The implementation of the Elizabethan statutes against Recusants 158l-1603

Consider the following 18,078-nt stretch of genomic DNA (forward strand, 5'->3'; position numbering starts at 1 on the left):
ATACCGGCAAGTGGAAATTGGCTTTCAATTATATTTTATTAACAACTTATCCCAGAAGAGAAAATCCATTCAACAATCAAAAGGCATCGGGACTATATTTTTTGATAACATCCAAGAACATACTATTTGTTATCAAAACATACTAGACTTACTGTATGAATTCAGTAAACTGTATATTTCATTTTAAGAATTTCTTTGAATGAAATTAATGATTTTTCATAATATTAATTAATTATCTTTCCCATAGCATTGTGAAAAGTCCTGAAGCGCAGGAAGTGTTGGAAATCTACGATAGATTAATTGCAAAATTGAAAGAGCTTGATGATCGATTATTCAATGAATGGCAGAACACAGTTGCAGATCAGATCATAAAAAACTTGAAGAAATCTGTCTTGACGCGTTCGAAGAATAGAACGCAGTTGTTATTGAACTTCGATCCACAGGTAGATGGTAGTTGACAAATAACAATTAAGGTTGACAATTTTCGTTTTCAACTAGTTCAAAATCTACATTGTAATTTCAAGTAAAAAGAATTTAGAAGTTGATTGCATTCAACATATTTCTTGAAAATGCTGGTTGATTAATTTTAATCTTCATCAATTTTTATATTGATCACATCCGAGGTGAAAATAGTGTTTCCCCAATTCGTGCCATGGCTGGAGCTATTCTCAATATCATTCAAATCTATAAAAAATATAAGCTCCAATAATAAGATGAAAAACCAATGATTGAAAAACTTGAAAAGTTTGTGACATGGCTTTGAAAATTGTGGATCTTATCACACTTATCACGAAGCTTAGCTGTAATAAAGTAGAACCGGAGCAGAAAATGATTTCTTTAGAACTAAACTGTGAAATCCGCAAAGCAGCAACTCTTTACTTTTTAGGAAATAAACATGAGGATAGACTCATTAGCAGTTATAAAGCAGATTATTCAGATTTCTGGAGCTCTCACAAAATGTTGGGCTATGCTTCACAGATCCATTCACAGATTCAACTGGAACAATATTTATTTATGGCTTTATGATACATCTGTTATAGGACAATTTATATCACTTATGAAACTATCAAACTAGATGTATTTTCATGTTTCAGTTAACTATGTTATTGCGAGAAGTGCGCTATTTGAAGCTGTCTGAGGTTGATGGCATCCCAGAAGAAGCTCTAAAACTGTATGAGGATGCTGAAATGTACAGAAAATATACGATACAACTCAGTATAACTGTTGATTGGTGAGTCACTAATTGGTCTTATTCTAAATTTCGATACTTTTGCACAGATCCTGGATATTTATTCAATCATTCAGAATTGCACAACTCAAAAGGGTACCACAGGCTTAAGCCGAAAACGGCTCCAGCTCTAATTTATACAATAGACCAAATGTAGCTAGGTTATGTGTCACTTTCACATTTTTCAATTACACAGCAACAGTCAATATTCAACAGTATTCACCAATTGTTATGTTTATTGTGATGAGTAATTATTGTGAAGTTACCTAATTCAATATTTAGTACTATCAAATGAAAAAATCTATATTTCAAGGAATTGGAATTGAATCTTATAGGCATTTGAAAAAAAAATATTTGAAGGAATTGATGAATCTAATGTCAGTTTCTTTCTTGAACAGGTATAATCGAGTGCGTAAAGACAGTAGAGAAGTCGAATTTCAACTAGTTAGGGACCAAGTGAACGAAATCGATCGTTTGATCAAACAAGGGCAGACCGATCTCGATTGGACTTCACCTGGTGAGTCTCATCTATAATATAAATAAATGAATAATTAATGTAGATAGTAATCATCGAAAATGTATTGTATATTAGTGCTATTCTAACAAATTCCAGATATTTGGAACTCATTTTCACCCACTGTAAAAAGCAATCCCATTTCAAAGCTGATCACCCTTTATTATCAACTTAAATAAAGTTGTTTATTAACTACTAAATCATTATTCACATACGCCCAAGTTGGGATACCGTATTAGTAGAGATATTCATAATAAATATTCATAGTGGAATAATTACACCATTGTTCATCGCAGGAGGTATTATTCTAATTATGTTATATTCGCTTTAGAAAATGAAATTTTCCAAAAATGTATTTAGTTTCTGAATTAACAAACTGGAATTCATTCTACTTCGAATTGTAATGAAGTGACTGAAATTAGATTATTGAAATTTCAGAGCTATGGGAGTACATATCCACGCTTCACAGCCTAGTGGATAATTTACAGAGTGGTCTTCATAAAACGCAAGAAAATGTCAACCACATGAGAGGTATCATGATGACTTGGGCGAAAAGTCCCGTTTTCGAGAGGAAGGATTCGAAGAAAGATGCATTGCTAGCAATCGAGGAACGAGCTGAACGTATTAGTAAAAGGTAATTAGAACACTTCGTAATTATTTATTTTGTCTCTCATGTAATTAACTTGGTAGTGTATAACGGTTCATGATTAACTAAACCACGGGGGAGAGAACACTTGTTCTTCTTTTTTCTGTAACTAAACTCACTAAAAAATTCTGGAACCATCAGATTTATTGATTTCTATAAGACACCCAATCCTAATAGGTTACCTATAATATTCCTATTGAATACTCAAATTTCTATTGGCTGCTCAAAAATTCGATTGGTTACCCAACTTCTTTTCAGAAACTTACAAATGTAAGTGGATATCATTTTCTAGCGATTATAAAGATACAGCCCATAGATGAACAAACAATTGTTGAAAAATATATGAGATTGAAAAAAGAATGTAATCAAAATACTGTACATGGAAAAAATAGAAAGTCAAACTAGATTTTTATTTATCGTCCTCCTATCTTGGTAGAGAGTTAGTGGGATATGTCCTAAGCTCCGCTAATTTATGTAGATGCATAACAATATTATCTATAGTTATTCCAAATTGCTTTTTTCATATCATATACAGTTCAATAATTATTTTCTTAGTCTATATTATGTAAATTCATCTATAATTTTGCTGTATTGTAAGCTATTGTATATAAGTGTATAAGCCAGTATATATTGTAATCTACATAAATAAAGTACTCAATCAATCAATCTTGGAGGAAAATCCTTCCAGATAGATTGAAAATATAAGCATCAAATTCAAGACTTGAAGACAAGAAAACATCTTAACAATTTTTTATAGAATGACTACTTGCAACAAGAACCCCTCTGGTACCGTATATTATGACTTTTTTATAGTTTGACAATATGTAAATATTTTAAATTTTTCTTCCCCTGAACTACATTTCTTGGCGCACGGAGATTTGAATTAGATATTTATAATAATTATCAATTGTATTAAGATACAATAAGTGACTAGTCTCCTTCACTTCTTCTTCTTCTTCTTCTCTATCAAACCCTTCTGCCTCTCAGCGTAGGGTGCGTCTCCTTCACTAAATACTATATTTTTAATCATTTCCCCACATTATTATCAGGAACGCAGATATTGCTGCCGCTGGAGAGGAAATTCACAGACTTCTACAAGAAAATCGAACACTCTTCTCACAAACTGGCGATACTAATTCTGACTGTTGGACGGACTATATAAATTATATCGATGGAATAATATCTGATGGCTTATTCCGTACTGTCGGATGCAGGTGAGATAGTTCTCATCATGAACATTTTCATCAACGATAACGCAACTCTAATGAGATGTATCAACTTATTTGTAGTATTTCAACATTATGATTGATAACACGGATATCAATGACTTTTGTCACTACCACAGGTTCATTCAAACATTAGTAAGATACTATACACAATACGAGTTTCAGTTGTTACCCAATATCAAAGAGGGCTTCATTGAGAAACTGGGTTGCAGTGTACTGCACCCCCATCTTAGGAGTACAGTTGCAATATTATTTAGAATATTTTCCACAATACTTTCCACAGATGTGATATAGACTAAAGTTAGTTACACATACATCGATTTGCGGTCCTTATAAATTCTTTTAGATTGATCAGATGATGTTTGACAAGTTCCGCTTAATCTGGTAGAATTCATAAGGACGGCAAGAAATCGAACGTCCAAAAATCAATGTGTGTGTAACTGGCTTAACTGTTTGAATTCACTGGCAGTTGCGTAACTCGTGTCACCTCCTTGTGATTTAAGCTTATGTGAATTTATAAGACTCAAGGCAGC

This thesis deals with the formation and the implementation of the penal code against Catholic recusants, from the statute of 1581 to the end of Elizabeth's reign. An introductory survey covers the first decade of the reign and sets the picture for the repeated, but abortive, efforts of the bishops to replace the statute imposing the twelvepenny fine with a more severe law. This struggle lasted through the seventies and is seen as one strand of the fight against recusancy; the other being, the more direct attack on the recusants in the ecclesiastical courts, above all in those of the High Commission, which led to the making of the new law of 1581. The question of what form that law was to take, its final shape, the £20 fine, and its first faltering steps in the world of assizes and quarter sessions, mark the second stage of the story. The Exchequer receipts testify to the very limited success of the attempt to exact the fine. The effort to rectify so defective a law and the resultant efficiency of that change, namely, the act of 1587, close the analysis of the problem as it was in the middle years of the reign. A survey of recusancy in the years before 1595 shows the necessity there was for further alteration in the laws. That alteration was never achieved, to any appreciable degree, and the history of the failure to do so, and its effects on the recusant body, dominate the account of the final years of the reign. The reign closed with a penal code acknowledged to be faulty, witness the parliament of 1601, but with no move on the part of the government to remedy the defect.